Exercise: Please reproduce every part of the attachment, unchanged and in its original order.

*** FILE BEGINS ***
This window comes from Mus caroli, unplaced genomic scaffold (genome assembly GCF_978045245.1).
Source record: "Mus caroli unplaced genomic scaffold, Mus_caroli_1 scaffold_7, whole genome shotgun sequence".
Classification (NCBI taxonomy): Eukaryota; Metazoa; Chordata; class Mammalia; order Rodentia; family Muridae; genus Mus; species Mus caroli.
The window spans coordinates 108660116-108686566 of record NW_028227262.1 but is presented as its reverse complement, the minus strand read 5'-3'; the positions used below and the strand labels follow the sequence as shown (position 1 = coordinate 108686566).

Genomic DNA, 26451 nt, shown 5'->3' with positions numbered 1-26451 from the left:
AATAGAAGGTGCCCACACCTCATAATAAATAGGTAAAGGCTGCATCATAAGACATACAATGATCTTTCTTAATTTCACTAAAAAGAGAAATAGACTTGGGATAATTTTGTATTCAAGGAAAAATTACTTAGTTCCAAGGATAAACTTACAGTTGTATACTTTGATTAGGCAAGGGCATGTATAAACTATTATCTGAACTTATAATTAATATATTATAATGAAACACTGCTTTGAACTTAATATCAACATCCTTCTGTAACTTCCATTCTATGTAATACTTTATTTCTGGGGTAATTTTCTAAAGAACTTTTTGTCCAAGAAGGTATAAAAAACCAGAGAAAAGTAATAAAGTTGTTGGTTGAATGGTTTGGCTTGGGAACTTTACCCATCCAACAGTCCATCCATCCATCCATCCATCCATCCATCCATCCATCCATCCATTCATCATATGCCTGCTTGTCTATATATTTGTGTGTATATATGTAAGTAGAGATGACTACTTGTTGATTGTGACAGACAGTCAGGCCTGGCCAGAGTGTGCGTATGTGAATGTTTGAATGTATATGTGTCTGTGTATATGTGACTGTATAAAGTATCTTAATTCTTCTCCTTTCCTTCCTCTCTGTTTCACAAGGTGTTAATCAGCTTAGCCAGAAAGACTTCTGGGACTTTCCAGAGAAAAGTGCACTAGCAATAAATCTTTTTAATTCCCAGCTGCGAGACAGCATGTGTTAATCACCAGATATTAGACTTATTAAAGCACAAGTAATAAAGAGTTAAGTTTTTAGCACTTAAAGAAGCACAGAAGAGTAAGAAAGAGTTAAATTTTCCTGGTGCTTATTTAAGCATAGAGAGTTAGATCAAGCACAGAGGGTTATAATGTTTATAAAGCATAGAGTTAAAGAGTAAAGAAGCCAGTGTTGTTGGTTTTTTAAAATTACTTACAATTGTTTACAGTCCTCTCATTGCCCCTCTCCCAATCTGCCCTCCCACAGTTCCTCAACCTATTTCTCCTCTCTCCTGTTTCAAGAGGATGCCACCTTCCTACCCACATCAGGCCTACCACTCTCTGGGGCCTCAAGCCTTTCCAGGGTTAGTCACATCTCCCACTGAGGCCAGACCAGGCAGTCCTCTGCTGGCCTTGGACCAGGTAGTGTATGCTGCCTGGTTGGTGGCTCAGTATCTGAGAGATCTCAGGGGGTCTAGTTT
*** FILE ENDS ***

This window comes from Mus caroli, unplaced genomic scaffold (genome assembly GCF_978045245.1).
Source record: "Mus caroli unplaced genomic scaffold, Mus_caroli_1 scaffold_7, whole genome shotgun sequence".
Classification (NCBI taxonomy): Eukaryota; Metazoa; Chordata; class Mammalia; order Rodentia; family Muridae; genus Mus; species Mus caroli.
The window spans coordinates 108660116-108686566 of record NW_028227262.1 but is presented as its reverse complement, the minus strand read 5'-3'; the positions used below and the strand labels follow the sequence as shown (position 1 = coordinate 108686566).

Genomic DNA, 26451 nt, shown 5'->3' with positions numbered 1-26451 from the left:
AATAGAAGGTGCCCACACCTCATAATAAATAGGTAAAGGCTGCATCATAAGACATACAATGATCTTTCTTAATTTCACTAAAAAGAGAAATAGACTTGGGATAATTTTGTATTCAAGGAAAAATTACTTAGTTCCAAGGATAAACTTACAGTTGTATACTTTGATTAGGCAAGGGCATGTATAAACTATTATCTGAACTTATAATTAATATATTATAATGAAACACTGCTTTGAACTTAATATCAACATCCTTCTGTAACTTCCATTCTATGTAATACTTTATTTCTGGGGTAATTTTCTAAAGAACTTTTTGTCCAAGAAGGTATAAAAAACCAGAGAAAAGTAATAAAGTTGTTGGTTGAATGGTTTGGCTTGGGAACTTTACCCATCCAACAGTCCATCCATCCATCCATCCATCCATCCATCCATCCATCCATCCATTCATCATATGCCTGCTTGTCTATATATTTGTGTGTATATATGTAAGTAGAGATGACTACTTGTTGATTGTGACAGACAGTCAGGCCTGGCCAGAGTGTGCGTATGTGAATGTTTGAATGTATATGTGTCTGTGTATATGTGACTGTATAAAGTATCTTAATTCTTCTCCTTTCCTTCCTCTCTGTTTCACAAGGTGTTAATCAGCTTAGCCAGAAAGACTTCTGGGACTTTCCAGAGAAAAGTGCACTAGCAATAAATCTTTTTAATTCCCAGCTGCGAGACAGCATGTGTTAATCACCAGATATTAGACTTATTAAAGCACAAGTAATAAAGAGTTAAGTTTTTAGCACTTAAAGAAGCACAGAAGAGTAAGAAAGAGTTAAATTTTCCTGGTGCTTATTTAAGCATAGAGAGTTAGATCAAGCACAGAGGGTTATAATGTTTATAAAGCATAGAGTTAAAGAGTAAAGAAGCCAGTGTTGTTGGTTTTTTAAAATTACTTACAATTGTTTACAGTCCTCTCATTGCCCCTCTCCCAATCTGCCCTCCCACAGTTCCTCAACCTATTTCTCCTCTCTCCTGTTTCAAGAGGATGCCACCTTCCTACCCACATCAGGCCTACCACTCTCTGGGGCCTCAAGCCTTTCCAGGGTTAGTCACATCTCCCACTGAGGCCAGACCAGGCAGTCCTCTGCTGGCCTTGGACCAGGTAGTGTATGCTGCCTGGTTGGTGGCTCAGTATCTGAGAGATCTCAGGGGGTCTAGTTT